Many different factors influence how much people will pay for a used vehicle. The mileage on the vehicle, the overall consumer satisfaction and safety rating of the model, and even appearance can influence what someone will pay for a specific used vehicle when shopping at a dealership.
Most people assume that they can quickly spot damage that would affect its value, but unfortunately, some dealerships will actively try to hide issues from potential buyers. For example, the dealership could have purchased a used vehicle from another buyer or at auction that has substantial cosmetic rust damage.
Rather than replacing the affected parts or treating the rust to avoid the risk of it spreading, they might just paint over it to hide the cosmetic issues. Do you have any rights when you discover significant rust damage on a used vehicle you recently purchased?
Were you informed about the paint job?
One of the big factors that might influence your rights is whether the dealership was open about the fact that they had applied a layer of cosmetic paint to address rust issues. If the salesperson said that the vehicle was rust but they gave it a paint job, you may not have grounds to bring a complaint against the dealership for fraudulent behavior.
However, if they lied to you about the condition of the vehicle or didn’t disclose the presence of rust, they may have violated your rights and dealership fraud laws. Trying to hide defects in a vehicle to trick a consumer into paying a higher price for it is unethical and likely a violation of Pennsylvania law, especially if the rust damage is substantial enough to affect the vehicle’s value.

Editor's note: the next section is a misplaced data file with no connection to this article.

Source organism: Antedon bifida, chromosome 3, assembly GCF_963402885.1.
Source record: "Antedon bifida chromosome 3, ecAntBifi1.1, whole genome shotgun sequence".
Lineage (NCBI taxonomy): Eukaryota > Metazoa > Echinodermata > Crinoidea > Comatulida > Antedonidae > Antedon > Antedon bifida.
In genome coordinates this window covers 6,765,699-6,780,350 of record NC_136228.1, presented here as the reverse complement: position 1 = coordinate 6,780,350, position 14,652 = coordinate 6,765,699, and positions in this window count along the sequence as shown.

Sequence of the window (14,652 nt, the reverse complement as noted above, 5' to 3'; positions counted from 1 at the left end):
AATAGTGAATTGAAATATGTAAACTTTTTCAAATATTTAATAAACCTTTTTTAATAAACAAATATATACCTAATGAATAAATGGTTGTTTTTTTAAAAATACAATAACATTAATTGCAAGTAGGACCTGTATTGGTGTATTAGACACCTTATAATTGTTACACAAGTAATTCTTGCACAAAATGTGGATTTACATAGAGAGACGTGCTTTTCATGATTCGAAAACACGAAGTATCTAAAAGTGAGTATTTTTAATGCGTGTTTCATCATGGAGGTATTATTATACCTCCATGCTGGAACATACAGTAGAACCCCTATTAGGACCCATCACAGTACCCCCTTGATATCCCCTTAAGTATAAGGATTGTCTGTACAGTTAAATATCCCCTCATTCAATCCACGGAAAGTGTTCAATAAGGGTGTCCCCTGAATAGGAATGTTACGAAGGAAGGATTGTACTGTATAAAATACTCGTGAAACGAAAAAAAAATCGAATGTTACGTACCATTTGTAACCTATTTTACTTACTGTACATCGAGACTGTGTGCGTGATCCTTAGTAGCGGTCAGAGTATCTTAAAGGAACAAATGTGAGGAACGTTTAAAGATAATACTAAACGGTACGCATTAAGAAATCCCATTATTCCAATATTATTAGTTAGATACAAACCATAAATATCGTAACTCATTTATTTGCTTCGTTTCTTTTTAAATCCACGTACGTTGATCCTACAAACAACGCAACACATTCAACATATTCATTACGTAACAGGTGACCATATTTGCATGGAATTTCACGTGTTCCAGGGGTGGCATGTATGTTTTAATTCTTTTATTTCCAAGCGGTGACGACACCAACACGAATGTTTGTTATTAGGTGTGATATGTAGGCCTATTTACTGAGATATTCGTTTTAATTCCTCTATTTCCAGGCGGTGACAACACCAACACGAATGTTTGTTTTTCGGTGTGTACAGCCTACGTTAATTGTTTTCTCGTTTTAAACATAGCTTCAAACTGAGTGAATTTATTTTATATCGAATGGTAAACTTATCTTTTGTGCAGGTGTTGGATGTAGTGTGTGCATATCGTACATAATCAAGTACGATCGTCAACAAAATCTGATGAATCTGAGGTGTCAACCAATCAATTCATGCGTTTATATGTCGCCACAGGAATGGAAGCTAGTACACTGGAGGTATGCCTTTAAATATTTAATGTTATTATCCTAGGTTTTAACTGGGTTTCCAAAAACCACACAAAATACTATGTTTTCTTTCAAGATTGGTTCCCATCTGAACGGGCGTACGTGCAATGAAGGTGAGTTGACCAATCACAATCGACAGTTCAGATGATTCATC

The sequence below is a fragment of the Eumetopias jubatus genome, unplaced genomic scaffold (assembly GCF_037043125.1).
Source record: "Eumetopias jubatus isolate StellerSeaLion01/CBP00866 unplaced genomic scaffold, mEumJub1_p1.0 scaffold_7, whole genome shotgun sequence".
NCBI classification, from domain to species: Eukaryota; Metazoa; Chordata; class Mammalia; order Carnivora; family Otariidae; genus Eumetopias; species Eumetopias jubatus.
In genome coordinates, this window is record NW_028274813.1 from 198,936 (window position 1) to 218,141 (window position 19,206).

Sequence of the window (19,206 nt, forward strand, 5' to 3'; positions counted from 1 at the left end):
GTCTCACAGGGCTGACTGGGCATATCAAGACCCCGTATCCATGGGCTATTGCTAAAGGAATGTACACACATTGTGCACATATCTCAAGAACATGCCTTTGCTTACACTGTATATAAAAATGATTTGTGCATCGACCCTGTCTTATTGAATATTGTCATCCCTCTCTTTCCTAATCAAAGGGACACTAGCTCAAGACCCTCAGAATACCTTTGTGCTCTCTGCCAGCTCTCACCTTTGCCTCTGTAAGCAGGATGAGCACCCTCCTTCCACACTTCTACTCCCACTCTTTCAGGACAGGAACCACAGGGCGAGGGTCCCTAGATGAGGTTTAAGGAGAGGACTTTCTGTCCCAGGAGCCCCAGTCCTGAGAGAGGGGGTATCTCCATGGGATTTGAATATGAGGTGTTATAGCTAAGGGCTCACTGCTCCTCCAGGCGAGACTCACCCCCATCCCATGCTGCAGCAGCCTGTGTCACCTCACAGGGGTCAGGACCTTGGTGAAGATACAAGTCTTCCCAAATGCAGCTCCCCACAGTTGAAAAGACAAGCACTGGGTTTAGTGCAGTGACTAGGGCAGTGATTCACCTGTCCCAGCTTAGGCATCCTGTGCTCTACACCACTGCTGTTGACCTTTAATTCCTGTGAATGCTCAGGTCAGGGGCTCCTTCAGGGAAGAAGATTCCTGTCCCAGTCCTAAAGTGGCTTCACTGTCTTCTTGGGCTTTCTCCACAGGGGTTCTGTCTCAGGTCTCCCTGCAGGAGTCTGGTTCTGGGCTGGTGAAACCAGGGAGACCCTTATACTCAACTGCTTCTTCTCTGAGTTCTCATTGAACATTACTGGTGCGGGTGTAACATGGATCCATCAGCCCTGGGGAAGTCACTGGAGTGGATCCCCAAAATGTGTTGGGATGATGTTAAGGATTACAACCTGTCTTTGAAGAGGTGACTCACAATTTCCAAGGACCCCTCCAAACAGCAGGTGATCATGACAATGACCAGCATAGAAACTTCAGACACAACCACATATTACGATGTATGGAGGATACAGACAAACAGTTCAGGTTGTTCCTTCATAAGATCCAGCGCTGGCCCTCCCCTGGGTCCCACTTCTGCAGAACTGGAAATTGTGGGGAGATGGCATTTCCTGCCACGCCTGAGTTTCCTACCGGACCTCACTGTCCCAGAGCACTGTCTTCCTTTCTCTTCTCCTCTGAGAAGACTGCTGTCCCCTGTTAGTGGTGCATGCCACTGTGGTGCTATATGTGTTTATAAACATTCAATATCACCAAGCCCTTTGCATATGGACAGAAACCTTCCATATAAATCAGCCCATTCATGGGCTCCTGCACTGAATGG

What can you do after you discover an issue with undisclosed vehicle rust?
When you take your car to the car wash or into a repair shop for routine maintenance, you or a professional might discover a rust issue that the dealership actively tried to hide from you.
Documenting the extent of the rust damage can give you an idea about the strength of your claim. Minor rust spotting in one place on the vehicle may not constitute a significant act of fraud worth pursuing, but extensive rust that could affect the resale value or even the structural integrity of the vehicle is another matter.
Buyers who feel like a dealership misrepresented a vehicle may have grounds to take legal action against that dealership for their fraudulent sales practices.